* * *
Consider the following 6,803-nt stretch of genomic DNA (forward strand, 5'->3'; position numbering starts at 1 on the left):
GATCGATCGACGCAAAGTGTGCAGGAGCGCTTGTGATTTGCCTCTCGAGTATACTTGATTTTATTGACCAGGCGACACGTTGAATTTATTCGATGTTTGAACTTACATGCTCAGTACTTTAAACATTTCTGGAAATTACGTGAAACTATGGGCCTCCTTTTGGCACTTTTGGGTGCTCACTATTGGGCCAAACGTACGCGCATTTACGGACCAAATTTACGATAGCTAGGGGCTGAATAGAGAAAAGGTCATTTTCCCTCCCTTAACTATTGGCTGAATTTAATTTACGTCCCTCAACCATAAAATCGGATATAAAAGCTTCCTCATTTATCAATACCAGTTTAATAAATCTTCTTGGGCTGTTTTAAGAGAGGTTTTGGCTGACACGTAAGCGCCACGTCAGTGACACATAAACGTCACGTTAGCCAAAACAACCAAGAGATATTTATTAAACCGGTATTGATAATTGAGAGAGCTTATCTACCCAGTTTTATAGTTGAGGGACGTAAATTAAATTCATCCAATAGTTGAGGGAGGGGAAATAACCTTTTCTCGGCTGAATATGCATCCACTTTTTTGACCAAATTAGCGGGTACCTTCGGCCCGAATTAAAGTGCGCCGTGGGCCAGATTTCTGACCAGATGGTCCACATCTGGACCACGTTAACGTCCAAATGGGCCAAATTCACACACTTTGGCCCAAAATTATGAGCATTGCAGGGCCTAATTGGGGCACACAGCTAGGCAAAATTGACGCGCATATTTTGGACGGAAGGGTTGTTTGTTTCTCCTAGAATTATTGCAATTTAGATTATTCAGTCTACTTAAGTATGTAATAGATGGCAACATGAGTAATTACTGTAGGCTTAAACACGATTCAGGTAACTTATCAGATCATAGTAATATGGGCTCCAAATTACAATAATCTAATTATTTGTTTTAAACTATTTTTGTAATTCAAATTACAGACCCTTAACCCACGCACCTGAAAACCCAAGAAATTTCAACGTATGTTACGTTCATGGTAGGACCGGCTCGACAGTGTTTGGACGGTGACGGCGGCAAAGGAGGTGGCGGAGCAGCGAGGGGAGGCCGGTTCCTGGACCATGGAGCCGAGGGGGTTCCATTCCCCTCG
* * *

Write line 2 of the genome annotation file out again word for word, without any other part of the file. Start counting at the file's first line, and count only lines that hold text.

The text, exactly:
GATCGATCGACGCAAAGTGTGCAGGAGCGCTTGTGATTTGCCTCTCGAGTATACTTGATTTTATTGACCAGGCGACACGTTGAATTTATTCGATGTTTGAACTTACATGCTCAGTACTTTAAACATTTCTGGAAATTACGTGAAACTATGGGCCTCCTTTTGGCACTTTTGGGTGCTCACTATTGGGCCAAACGTACGCGCATTTACGGACCAAATTTACGATAGCTAGGGGCTGAATAGAGAAAAGGTCATTTTCCCTCCCTTAACTATTGGCTGAATTTAATTTACGTCCCTCAACCATAAAATCGGATATAAAAGCTTCCTCATTTATCAATACCAGTTTAATAAATCTTCTTGGGCTGTTTTAAGAGAGGTTTTGGCTGACACGTAAGCGCCACGTCAGTGACACATAAACGTCACGTTAGCCAAAACAACCAAGAGATATTTATTAAACCGGTATTGATAATTGAGAGAGCTTATCTACCCAGTTTTATAGTTGAGGGACGTAAATTAAATTCATCCAATAGTTGAGGGAGGGGAAATAACCTTTTCTCGGCTGAATATGCATCCACTTTTTTGACCAAATTAGCGGGTACCTTCGGCCCGAATTAAAGTGCGCCGTGGGCCAGATTTCTGACCAGATGGTCCACATCTGGACCACGTTAACGTCCAAATGGGCCAAATTCACACACTTTGGCCCAAAATTATGAGCATTGCAGGGCCTAATTGGGGCACACAGCTAGGCAAAATTGACGCGCATATTTTGGACGGAAGGGTTGTTTGTTTCTCCTAGAATTATTGCAATTTAGATTATTCAGTCTACTTAAGTATGTAATAGATGGCAACATGAGTAATTACTGTAGGCTTAAACACGATTCAGGTAACTTATCAGATCATAGTAATATGGGCTCCAAATTACAATAATCTAATTATTTGTTTTAAACTATTTTTGTAATTCAAATTACAGACCCTTAACCCACGCACCTGAAAACCCAAGAAATTTCAACGTATGTTACGTTCATGGTAGGACCGGCTCGACAGTGTTTGGACGGTGACGGCGGCAAAGGAGGTGGCGGAGCAGCGAGGGGAGGCCGGTTCCTGGACCATGGAGCCGAGGGGGTTCCATTCCCCTCG